Barack Obama gives his 2013 State of the Union address. (AP Photo/Charles Dharapak.)
During his State of the Union Address this week, President Obama put forth a bold call for jobs and growth, including a proposal to raise the federal minimum wage to nine dollars an hour. Although progressives should push for a living wage that exceeds the president’s proposal, his leadership on the issue offers a starting point for people to organize around in states and communities. On PBS’s NewsHour on Wednesday, I talked about why raising the minimum wage is so vital to those living in poverty in the United States—and how reducing inequality is the only way forward to get our economy on track. “We need to look at and understand that inequality is perhaps the greatest threat to economic recovery and democracy, and in that context we must take action,” I argue .
But aside from a clear rejection of austerity and a push to strengthen the middle class, the president also called on Congress to prioritize immigration reform and gun control.
“Obama’s determination to devote so substantial a portion of his State of the Union Address to the gun debate that is still in formation, and his willingness to make specific and repeated demands for House and Senate votes, provided another indication that he will not let this issue go,” writes  Washington Correspondent John Nichols. The president spoke powerfully about Hadiya Pendleton, the 15-year-old who was shot and killed in Chicago just three weeks after singing at his inauguration. “Hadiya’s parents, Nate and Cleo, are in this chamber tonight, along with two dozen Americans whose lives have been torn apart by gun violence,” said the president. “They deserve a vote.” As Nichols writes, Obama’s emotional call signals his commitment to taking action on gun violence, and his repeated statement, “they deserve a vote,” forcefully condemns the obstructionism that dominates Congress.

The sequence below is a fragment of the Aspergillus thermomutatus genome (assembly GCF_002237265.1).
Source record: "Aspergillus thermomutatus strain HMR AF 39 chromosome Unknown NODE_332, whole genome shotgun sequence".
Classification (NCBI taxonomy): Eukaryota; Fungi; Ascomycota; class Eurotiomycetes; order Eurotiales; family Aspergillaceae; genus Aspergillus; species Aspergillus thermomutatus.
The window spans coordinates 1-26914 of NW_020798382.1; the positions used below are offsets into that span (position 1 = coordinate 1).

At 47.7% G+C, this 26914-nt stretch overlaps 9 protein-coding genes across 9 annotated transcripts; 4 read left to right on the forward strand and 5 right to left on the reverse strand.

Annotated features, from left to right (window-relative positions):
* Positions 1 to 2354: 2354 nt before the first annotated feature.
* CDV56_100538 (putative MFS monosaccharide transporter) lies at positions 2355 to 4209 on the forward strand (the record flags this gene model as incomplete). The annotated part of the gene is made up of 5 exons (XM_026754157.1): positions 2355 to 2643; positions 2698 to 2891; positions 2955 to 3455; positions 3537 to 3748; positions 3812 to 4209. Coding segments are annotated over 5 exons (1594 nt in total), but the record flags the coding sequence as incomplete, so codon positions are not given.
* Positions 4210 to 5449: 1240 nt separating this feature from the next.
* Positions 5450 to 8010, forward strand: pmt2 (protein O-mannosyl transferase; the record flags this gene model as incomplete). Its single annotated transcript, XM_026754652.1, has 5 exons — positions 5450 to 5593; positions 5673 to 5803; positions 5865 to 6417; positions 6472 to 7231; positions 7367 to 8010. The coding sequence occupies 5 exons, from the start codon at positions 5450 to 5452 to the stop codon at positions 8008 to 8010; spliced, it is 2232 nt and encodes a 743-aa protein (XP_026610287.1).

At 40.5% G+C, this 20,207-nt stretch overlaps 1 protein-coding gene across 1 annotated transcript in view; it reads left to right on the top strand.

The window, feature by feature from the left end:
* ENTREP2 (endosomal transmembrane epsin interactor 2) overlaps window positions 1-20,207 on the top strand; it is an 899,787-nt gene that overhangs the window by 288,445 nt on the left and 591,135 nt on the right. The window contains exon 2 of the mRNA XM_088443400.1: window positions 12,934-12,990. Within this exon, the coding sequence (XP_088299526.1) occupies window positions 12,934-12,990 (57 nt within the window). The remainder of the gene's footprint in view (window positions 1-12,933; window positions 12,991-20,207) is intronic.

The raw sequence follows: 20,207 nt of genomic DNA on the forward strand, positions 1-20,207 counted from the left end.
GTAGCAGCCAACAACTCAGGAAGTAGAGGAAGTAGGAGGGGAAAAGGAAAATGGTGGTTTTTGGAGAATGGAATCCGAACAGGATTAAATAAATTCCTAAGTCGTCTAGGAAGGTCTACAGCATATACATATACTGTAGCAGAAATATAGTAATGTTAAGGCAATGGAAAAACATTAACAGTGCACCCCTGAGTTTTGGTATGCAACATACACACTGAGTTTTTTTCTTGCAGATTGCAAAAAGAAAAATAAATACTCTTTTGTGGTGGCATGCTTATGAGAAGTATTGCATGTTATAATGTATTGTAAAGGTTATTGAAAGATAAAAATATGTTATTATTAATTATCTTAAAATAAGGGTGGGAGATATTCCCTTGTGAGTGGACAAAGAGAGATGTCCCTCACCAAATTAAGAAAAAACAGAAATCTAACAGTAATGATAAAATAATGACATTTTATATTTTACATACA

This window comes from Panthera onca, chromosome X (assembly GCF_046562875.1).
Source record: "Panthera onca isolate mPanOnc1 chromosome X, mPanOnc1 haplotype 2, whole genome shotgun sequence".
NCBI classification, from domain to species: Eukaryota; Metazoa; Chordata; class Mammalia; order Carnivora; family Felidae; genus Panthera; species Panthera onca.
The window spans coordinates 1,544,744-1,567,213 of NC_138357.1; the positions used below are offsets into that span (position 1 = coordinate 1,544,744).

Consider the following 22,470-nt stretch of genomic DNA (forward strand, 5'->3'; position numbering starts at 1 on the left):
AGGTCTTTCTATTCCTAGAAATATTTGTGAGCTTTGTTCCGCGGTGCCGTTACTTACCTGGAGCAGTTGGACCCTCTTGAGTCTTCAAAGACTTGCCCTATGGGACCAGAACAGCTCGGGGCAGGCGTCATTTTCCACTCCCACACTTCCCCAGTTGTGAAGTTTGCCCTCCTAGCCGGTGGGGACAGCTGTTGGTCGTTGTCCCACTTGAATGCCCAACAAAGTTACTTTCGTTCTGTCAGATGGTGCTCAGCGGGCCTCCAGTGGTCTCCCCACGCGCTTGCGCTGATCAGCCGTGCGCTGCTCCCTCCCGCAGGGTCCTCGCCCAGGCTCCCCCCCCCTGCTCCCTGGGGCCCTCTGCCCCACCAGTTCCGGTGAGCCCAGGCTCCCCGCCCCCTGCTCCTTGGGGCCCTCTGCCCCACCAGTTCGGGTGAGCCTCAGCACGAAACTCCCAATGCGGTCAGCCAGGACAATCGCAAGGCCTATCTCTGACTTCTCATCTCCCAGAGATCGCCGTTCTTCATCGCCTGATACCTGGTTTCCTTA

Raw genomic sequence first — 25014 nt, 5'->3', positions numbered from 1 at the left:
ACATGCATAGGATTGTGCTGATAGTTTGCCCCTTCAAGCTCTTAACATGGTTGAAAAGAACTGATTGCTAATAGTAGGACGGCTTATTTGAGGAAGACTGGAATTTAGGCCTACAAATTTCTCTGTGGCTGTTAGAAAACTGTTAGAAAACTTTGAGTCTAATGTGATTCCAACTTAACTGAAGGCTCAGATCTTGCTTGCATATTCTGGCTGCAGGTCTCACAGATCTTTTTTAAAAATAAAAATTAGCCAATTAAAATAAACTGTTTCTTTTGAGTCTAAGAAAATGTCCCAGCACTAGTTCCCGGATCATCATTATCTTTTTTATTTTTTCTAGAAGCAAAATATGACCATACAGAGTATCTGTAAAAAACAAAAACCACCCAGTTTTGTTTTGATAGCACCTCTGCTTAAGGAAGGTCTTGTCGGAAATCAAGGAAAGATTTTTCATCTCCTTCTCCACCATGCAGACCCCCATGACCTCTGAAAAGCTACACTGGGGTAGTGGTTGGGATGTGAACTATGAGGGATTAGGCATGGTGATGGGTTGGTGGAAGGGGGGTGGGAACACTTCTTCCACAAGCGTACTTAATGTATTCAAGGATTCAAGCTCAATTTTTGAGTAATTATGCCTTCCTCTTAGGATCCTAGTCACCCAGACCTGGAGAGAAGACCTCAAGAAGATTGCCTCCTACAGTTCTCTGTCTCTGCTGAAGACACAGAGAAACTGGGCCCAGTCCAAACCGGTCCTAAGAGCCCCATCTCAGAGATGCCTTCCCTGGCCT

While there’s much for progressives to applaud in the president’s address, Aura Bogado reports  why Obama’s call for immigration reform is troubling—and why some undocumented immigrants expected more from him. The president emphasized the need for a pathway to citizenship, but only with restrictions like background checks, fees and fines, and English language requirements. “Some of those restrictions might stand in the way of undocumented immigrant workers who labor long days with little pay, and little access to time or educational opportunities that would allow them to learn English,” writes  Bogado. And, as Bogado told  Democracy Now! this week, with a record number of deportations under his administration, “what people were hoping to hear was a halt to deportations.”
As for the Republican response, Marco Rubio’s rebuttal to the president was, if nothing else, “remarkable for being unremarkable,” as George Zornick observes . And the only substantive part of the speech was an attack that was riddled with lies about the Affordable Care Act. Zornick fact checks Rubio’s claims and reveals how he’s “explicitly trying to scare people into thinking they’re about to either lose their health insurance or get fired because of Obamacare. But none of this is true.” Take a look at Zornick’s full analysis  of Rubio’s rebuttal—and how he failed to make the case that Obamacare is hurting middle-class Americans. Also, as I told  ABC News’s The Note on Friday, while Rubio’s water moment dominated coverage of his speech, what we should really be focusing on is his opposition to the Violence Against Women Act.
For more analysis on the State of the Union Address and what this means for our economy, infrastructure and future, listen  to my conversation with Brian Lehrer on WNYC this week. And check back to The Nation as we continue to assess the president’s priorities.
The only thing Marco Rubio proved with his rebuttal to the State of the Union was that he is not ready for prime time , Katrina vanden Heuvel tells ABC.